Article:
I had always had a dream of combining song and dialogue in a show of my own design. I love the idea of storytelling through theatre, but as a teen, I didn't really have much of a story to tell. But sometimes, a setback is an opportunity in disguise. Suddenly, I had a tale of hurdles, triumph, and heart.
Eight years after my coma, I was finally headed towards a life of medical stability. I learned through experience that things can heal with time, and that's not always the prettiest or easiest way. It was an extremely difficult journey, yet when I started to put together a musical of my life, things felt like they had happened for a reason. Now I had a story to tell, a message to share.
My one-woman musical autobiography, GUTLESS AND GRATEFUL, started out as stapled pages of my journal, a few pages from the thousands of journal entries I had completed when unable to eat or drink for years. I selected 16 songs---some of which I had written---that had always resonated with my journey and me, and loosely strung them together to sing for my own therapy. I'd perform GUTLESS AND GRATEFUL for my parents, my dogs, but mostly for myself. Through the songs, I could allow myself a safe place to feel the charged emotions I was still trying to process from years of medical trauma.
I called it my "world in a binder." My parents called it "Amy's little play." It was no surprise when I had many looks of concern and gentle warnings when I decided to book a theatre in New York for my world premiere!
I performed GUTLESS AND GRATEFUL for the first time in NYC at the Triad in October 2012. It was a frightening, bold, vulnerable, and breathtaking experience. In it, I told everything---the pain, the medical, the joy, the infuriation---with music, drama, and humor, most importantly. I had played "roles" before, but for the first time, I was honestly revealing my own medical and emotional struggles for hundreds of strangers every night. It was a risk to lay my soul bare, but the reward was in how my own vulnerability caused others to become vulnerable and moved by my own struggles.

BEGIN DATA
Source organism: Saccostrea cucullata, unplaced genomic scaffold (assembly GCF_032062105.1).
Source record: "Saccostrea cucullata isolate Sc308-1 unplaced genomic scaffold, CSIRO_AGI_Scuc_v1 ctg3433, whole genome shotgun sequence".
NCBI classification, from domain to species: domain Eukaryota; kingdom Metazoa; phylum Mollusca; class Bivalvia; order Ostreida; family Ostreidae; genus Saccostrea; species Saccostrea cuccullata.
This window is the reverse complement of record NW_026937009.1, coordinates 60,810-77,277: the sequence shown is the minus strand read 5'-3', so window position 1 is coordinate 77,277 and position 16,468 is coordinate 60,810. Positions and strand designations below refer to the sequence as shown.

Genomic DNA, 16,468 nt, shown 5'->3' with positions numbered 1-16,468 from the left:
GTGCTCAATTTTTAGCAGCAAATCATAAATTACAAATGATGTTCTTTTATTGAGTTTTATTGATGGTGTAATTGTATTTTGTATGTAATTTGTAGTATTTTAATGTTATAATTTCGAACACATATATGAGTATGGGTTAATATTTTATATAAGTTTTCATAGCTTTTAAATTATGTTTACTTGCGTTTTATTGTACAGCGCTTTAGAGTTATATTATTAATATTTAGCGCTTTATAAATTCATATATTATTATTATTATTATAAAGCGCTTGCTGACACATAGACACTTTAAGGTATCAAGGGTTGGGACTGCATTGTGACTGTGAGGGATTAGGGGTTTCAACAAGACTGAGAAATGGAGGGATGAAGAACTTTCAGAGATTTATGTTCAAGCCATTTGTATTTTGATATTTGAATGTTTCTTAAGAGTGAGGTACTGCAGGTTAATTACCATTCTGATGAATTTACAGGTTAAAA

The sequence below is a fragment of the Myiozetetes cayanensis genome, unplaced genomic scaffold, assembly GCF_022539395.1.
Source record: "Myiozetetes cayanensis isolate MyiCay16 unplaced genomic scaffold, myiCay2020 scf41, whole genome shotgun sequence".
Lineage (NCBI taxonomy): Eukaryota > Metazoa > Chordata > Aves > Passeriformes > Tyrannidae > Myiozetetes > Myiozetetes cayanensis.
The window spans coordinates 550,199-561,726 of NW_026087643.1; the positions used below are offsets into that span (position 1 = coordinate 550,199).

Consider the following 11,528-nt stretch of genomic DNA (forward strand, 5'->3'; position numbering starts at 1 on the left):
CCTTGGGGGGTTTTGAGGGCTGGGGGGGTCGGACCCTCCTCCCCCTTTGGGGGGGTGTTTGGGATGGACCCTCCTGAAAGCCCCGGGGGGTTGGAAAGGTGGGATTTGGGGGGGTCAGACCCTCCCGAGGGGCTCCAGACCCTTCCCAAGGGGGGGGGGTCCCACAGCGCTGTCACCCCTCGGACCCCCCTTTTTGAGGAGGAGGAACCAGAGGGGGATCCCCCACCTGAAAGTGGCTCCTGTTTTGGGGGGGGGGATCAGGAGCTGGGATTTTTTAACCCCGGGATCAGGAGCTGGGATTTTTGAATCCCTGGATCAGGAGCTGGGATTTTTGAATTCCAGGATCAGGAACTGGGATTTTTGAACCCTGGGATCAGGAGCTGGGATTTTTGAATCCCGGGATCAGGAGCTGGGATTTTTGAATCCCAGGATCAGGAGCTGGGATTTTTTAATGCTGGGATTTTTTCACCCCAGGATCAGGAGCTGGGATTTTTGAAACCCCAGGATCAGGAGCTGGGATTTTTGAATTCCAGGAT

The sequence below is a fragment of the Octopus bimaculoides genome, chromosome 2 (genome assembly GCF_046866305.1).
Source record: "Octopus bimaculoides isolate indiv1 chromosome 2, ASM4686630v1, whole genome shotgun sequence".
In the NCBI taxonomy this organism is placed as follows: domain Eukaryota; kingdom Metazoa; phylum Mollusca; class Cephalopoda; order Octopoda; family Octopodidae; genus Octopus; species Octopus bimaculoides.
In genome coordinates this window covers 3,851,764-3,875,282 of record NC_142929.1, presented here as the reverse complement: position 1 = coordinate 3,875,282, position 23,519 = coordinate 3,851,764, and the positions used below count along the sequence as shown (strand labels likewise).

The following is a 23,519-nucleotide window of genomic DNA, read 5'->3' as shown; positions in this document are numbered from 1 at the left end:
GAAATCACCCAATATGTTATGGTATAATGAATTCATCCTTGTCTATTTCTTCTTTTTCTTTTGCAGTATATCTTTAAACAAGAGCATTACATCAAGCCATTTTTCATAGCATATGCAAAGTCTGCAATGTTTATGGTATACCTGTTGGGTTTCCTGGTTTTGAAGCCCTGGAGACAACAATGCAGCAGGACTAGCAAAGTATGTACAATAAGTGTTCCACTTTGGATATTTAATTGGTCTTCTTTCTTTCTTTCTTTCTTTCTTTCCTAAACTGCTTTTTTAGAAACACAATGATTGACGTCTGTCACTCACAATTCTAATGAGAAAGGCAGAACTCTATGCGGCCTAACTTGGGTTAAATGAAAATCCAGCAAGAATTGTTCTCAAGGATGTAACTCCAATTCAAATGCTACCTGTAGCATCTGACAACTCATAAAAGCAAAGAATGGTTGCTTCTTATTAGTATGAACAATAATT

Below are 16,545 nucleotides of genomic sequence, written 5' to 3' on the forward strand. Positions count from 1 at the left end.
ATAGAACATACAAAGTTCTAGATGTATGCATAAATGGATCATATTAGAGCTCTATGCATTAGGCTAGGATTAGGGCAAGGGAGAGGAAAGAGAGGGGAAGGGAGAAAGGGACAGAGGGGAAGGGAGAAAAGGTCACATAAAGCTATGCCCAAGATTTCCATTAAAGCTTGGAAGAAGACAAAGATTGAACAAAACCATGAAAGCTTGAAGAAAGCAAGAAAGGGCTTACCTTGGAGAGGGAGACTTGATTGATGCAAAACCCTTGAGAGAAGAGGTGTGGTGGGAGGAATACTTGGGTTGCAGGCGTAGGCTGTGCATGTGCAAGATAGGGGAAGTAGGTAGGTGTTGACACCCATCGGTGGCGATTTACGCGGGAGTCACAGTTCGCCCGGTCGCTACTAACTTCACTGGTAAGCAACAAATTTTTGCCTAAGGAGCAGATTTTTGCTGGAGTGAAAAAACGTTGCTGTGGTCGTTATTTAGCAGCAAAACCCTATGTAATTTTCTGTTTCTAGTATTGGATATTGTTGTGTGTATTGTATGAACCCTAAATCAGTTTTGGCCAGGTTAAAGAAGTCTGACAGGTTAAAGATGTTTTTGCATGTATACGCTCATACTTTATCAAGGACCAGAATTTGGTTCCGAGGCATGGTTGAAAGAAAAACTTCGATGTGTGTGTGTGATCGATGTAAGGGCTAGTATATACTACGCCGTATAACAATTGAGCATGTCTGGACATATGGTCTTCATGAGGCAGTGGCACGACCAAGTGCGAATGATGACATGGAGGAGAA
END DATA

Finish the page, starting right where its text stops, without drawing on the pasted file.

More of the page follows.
Premiering the show was the first time I felt any resemblance to my pre-coma self. Suddenly, rather than stressing about my medical circumstances, like the days of wondering if I would ever have an ice cube again, I was fighting with my mother backstage about which earrings to wear. It was a relief to worry about the little things, and in my closing monologue, when I kibbitzed with the audience about how "it's okay not to be grateful all the time--- I still scream at my mom when she treats me like I'm 10," I really meant it!
My first opening night, on stage, doing what I loved brought my life full circle, and suddenly, in playing it out, I found meaning in adversity for the first time. That is the power of theatre, stirring you to see things differently. Doing what I love, my passion freely flowed through my veins, and I was a person now, not just a patient or a medical miracle. Even more validating were the reviews from critics! I had never spoken about what I had been through in public, and now, here I was baring it all for the New York theatre crowd I had missed so much.
After my run at the Triad, I knew this was just the beginning of a show that would become my life's work. What I didn't know was a surgery four days later would change the path of this show completely.
Amy Oestreicher will perform GUTLESS AND GRATEFUL at Feinstein's/54 Below on June 30 at 9:30 PM. There is a special discount code for readers, AMY35, when you buy tickets online. For tickets and information, visit www.54below.com.
PUTTING IT TOGETHER is a new monthly series of narratives from artists constructing and performing cabaret shows in New York. For more information or to join the series, email us.